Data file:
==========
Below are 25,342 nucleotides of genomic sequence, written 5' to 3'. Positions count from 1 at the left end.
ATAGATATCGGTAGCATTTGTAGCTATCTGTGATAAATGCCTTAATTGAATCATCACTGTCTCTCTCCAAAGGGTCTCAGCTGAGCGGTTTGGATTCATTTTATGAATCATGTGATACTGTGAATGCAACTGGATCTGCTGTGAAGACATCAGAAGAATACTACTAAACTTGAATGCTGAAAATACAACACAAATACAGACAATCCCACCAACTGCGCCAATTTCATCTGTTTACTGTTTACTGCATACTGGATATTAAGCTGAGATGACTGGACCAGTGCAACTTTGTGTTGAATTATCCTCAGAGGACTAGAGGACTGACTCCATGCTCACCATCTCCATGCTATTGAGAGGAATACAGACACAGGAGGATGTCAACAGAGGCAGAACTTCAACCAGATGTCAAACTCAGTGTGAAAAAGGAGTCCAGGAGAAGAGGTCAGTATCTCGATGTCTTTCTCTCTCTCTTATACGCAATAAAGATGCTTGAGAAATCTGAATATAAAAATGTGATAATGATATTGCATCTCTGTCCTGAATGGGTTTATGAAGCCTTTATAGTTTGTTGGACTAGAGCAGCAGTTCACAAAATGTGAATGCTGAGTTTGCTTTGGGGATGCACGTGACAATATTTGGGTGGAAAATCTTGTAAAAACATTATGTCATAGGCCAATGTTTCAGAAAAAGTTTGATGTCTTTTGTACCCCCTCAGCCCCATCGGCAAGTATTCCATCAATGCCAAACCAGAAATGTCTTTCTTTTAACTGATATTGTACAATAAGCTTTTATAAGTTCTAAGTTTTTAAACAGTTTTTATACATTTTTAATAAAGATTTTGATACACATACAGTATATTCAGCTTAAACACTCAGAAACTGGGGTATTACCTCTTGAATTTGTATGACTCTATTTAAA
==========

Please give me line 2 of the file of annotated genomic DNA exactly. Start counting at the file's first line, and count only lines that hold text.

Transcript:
ATAGATATCGGTAGCATTTGTAGCTATCTGTGATAAATGCCTTAATTGAATCATCACTGTCTCTCTCCAAAGGGTCTCAGCTGAGCGGTTTGGATTCATTTTATGAATCATGTGATACTGTGAATGCAACTGGATCTGCTGTGAAGACATCAGAAGAATACTACTAAACTTGAATGCTGAAAATACAACACAAATACAGACAATCCCACCAACTGCGCCAATTTCATCTGTTTACTGTTTACTGCATACTGGATATTAAGCTGAGATGACTGGACCAGTGCAACTTTGTGTTGAATTATCCTCAGAGGACTAGAGGACTGACTCCATGCTCACCATCTCCATGCTATTGAGAGGAATACAGACACAGGAGGATGTCAACAGAGGCAGAACTTCAACCAGATGTCAAACTCAGTGTGAAAAAGGAGTCCAGGAGAAGAGGTCAGTATCTCGATGTCTTTCTCTCTCTCTTATACGCAATAAAGATGCTTGAGAAATCTGAATATAAAAATGTGATAATGATATTGCATCTCTGTCCTGAATGGGTTTATGAAGCCTTTATAGTTTGTTGGACTAGAGCAGCAGTTCACAAAATGTGAATGCTGAGTTTGCTTTGGGGATGCACGTGACAATATTTGGGTGGAAAATCTTGTAAAAACATTATGTCATAGGCCAATGTTTCAGAAAAAGTTTGATGTCTTTTGTACCCCCTCAGCCCCATCGGCAAGTATTCCATCAATGCCAAACCAGAAATGTCTTTCTTTTAACTGATATTGTACAATAAGCTTTTATAAGTTCTAAGTTTTTAAACAGTTTTTATACATTTTTAATAAAGATTTTGATACACATACAGTATATTCAGCTTAAACACTCAGAAACTGGGGTATTACCTCTTGAATTTGTATGACTCTATTTAAA